For more information on Solution Focused Hypnotherapy, contact your local registered hypnotherapist at

Call for a no obligation chat or email me.
07932 102663

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10 Unusual Reasons It’s Time to Talk to a Hypnotherapist

Everyone understands that issues such as bereavement and divorce could be natural candidates for emotional support and professional help, but there are other less obvious issues that might indicate it’s time to see a hypnotherapist.

Do you often feel that no-one understands you?

If you have reached adulthood and have these feelings, it could be related to identity, childhood problems, trauma or difficulties in communication.

It’s worth a chat with your hypnotherapist who will guide you in imagining life differently and move towards a brighter future.

Do you find relationships hard to sustain?

Relationships are one of the hardest things we do. The question is always the same – how do we continue to be our authentic selves, while being part of a couple? Fear of losing independence or mismatches in needs for intimacy can cause difficulties and if things don’t fall into place, seeking help from a hypnotherapist can be the right choice.

Your hypnotherapist can help you look at your priorities in relationships and how you communicate and guide you to make new choices for yourself.

Are you always tired?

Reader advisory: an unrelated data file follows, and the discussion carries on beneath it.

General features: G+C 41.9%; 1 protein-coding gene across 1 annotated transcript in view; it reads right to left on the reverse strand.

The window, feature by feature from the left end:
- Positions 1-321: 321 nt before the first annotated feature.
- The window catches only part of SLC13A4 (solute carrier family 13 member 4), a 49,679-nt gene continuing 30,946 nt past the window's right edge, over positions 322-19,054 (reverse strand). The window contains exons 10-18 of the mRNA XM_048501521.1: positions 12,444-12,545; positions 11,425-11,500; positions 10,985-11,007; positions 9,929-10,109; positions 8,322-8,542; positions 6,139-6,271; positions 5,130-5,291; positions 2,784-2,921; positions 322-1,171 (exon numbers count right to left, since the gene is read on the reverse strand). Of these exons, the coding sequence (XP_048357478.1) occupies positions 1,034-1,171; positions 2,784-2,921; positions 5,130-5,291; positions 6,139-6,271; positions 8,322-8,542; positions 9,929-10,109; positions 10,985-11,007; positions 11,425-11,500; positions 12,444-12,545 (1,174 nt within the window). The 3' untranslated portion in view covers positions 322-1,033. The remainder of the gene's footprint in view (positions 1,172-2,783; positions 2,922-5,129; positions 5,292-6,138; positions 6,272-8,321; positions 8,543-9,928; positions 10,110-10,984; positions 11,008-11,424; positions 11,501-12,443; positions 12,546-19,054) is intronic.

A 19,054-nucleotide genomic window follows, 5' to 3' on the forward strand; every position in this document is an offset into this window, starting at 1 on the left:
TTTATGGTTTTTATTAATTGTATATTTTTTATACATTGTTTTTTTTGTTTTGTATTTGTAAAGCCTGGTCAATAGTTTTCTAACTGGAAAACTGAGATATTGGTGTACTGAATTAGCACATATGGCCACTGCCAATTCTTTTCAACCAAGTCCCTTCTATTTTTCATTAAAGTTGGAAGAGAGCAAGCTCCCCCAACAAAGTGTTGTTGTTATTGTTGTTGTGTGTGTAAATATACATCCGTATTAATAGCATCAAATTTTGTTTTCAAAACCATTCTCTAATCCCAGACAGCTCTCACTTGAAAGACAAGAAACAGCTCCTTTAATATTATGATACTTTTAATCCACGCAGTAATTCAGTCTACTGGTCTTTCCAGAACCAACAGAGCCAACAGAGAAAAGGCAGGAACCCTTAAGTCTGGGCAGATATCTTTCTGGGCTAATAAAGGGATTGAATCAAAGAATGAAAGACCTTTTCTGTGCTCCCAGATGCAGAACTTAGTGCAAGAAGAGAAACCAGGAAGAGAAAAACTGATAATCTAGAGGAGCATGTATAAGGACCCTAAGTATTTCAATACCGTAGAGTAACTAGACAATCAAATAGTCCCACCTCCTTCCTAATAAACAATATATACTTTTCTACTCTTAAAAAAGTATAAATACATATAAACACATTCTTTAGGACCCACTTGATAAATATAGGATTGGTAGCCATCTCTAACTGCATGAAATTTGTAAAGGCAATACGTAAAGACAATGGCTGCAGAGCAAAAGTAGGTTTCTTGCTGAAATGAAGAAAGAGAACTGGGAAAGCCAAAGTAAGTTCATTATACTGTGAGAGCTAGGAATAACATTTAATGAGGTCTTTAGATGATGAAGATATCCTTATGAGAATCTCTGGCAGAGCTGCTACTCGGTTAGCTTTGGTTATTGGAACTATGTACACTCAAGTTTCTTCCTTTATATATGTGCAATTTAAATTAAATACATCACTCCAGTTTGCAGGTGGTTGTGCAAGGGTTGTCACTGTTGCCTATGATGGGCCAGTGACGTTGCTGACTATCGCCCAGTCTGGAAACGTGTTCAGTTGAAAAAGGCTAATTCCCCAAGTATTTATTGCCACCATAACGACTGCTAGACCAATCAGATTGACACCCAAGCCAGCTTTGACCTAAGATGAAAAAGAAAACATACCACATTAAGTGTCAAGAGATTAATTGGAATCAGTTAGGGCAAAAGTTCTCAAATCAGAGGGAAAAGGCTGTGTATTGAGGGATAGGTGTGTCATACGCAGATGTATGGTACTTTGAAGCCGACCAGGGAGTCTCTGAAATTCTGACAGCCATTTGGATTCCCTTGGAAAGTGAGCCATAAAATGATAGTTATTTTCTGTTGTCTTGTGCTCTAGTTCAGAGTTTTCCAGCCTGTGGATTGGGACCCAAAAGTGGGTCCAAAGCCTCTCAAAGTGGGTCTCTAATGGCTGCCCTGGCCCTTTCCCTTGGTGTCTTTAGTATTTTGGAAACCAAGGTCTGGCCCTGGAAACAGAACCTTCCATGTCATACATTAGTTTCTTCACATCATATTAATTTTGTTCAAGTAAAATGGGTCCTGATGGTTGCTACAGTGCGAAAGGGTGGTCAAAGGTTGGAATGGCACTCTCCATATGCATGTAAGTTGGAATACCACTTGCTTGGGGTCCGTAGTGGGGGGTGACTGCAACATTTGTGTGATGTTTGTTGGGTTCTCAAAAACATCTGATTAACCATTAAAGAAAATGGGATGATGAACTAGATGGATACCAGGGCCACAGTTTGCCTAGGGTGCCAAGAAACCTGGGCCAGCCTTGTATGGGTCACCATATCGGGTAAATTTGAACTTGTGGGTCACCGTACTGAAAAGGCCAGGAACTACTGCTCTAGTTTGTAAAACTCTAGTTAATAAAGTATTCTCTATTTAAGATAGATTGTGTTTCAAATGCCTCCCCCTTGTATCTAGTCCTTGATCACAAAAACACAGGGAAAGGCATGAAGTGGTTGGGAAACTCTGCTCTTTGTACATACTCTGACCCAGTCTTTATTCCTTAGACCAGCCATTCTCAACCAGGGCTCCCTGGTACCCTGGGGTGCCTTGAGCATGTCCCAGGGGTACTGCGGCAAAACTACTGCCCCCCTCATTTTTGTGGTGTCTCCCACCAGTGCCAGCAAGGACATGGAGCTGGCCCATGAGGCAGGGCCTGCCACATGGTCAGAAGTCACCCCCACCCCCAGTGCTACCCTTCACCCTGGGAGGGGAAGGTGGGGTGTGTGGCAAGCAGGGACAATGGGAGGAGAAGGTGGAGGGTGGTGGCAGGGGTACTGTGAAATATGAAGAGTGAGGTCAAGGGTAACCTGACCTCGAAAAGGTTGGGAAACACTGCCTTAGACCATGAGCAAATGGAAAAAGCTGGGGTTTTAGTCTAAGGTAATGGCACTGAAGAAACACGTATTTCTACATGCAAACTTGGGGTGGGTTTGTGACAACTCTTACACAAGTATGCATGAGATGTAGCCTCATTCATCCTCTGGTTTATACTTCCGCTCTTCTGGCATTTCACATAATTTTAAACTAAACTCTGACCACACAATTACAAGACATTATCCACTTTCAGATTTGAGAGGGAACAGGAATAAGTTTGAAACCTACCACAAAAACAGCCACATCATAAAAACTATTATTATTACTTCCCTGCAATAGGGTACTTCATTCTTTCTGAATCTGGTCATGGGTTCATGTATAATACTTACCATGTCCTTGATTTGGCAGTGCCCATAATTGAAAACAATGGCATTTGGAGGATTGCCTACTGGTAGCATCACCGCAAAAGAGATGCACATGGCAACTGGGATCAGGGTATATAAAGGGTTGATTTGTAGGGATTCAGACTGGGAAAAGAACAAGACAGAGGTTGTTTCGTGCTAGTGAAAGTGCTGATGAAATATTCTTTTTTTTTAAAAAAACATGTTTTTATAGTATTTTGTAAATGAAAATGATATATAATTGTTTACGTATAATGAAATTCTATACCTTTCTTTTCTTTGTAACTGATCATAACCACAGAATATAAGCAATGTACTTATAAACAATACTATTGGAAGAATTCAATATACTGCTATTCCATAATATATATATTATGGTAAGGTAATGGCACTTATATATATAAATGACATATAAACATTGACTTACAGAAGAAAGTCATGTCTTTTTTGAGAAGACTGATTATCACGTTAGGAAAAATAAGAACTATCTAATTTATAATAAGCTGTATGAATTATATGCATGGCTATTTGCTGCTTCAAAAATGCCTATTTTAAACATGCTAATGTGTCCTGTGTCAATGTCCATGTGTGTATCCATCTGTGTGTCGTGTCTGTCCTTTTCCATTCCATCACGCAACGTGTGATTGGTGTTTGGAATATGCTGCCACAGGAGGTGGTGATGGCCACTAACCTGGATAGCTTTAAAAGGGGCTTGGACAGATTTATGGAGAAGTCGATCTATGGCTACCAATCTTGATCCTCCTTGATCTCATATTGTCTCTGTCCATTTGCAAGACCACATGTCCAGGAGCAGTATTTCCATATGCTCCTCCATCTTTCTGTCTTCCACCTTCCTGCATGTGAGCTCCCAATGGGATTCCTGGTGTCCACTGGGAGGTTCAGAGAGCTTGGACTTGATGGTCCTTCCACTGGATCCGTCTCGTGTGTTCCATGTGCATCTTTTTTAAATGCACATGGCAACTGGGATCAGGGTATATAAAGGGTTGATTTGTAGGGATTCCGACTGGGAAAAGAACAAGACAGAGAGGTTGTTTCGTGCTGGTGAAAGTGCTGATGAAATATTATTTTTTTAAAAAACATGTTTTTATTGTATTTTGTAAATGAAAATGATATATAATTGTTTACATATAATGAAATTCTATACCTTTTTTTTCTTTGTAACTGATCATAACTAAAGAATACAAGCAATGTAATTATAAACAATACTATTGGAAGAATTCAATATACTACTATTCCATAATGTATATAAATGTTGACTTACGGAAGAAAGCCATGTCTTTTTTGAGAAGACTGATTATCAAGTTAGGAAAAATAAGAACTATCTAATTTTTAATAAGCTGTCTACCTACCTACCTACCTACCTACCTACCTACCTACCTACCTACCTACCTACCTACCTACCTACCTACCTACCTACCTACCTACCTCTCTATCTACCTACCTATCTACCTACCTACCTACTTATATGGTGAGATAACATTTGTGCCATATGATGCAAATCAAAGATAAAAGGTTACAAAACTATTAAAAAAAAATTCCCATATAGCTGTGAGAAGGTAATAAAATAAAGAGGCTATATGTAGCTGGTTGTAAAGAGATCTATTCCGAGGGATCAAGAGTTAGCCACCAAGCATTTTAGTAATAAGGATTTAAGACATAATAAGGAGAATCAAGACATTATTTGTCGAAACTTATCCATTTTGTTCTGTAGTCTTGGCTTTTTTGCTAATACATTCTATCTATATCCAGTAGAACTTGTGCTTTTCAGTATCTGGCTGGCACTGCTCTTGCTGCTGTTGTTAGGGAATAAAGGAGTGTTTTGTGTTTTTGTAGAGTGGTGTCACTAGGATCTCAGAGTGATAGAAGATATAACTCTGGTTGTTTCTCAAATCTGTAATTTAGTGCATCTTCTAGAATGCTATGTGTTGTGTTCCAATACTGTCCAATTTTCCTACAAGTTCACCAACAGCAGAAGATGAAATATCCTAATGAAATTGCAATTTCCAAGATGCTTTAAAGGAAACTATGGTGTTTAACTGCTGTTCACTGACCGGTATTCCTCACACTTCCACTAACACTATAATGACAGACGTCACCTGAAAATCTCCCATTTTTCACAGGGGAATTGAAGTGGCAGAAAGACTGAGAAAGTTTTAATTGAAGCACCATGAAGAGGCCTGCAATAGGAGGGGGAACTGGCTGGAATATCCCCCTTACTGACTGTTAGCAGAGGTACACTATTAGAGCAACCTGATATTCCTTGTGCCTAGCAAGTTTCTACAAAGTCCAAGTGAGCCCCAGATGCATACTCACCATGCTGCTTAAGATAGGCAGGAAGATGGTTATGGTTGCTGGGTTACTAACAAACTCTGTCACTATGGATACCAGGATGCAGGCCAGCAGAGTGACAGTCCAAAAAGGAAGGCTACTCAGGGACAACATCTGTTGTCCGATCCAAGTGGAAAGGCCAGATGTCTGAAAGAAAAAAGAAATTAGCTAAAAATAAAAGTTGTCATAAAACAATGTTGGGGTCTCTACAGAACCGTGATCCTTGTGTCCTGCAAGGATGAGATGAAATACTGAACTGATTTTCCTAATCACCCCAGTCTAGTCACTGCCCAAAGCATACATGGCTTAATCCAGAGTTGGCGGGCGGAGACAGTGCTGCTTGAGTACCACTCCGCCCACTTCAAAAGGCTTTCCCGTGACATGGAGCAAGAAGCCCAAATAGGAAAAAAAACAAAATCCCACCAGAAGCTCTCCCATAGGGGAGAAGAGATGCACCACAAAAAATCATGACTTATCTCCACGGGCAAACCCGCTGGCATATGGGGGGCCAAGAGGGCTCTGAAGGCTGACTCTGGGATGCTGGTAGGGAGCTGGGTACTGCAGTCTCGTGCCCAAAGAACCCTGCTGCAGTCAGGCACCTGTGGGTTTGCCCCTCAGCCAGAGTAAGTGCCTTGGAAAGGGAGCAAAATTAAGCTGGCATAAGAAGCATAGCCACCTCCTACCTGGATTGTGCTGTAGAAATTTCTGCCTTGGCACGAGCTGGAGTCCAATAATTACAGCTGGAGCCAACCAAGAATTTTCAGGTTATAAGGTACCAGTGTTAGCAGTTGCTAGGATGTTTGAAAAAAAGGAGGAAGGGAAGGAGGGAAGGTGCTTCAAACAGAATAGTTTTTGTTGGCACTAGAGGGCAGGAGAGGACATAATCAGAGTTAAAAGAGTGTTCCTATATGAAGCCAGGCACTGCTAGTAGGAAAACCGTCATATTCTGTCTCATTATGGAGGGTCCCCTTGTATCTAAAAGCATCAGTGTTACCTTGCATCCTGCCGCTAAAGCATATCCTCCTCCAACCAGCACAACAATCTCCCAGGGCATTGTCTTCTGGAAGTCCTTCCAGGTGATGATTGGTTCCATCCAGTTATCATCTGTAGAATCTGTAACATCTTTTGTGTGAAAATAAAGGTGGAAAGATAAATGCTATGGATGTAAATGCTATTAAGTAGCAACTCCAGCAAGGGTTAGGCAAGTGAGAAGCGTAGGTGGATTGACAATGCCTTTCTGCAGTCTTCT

If you’ve visited your GP and there’s no obvious reason for constant fatigue, it could be a sign of depression. A depressive style of thinking focuses on the negative in life and when we do that, our unconscious mind tells us that this is the reality of life. Our thoughts dictate our feelings and our feelings are our benchmark of wellbeing.

Your hypnotherapist can help you find your way back to the positive in your life and visualise a happier future, cementing it into your unconscious mind.

Are you in an unhappy relationship you just can’t leave?

This kind of behaviour can often be a sign of low self-esteem or dependency. Seeing a relationship end can make an individual feel they have failed or that they are not worthy of love or likely to find love again.

These thoughts are common, and hypnotherapy can help you find new patterns of thinking that will help you make decisions about your relationship.

Do you have physical symptoms with no obvious cause?